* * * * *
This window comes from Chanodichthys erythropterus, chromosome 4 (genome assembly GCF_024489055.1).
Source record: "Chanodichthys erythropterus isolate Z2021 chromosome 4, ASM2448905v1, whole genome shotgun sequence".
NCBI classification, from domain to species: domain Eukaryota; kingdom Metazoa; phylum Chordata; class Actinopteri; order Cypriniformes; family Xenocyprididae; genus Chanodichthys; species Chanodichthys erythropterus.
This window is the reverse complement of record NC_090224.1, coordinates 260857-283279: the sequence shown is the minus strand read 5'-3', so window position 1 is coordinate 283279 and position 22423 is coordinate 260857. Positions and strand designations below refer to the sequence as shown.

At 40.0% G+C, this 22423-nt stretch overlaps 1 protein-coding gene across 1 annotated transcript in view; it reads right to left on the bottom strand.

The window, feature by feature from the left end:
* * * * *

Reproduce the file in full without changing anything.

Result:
This window comes from Chanodichthys erythropterus, chromosome 4 (genome assembly GCF_024489055.1).
Source record: "Chanodichthys erythropterus isolate Z2021 chromosome 4, ASM2448905v1, whole genome shotgun sequence".
NCBI classification, from domain to species: domain Eukaryota; kingdom Metazoa; phylum Chordata; class Actinopteri; order Cypriniformes; family Xenocyprididae; genus Chanodichthys; species Chanodichthys erythropterus.
This window is the reverse complement of record NC_090224.1, coordinates 260857-283279: the sequence shown is the minus strand read 5'-3', so window position 1 is coordinate 283279 and position 22423 is coordinate 260857. Positions and strand designations below refer to the sequence as shown.

At 40.0% G+C, this 22423-nt stretch overlaps 1 protein-coding gene across 1 annotated transcript in view; it reads right to left on the bottom strand.

The window, feature by feature from the left end: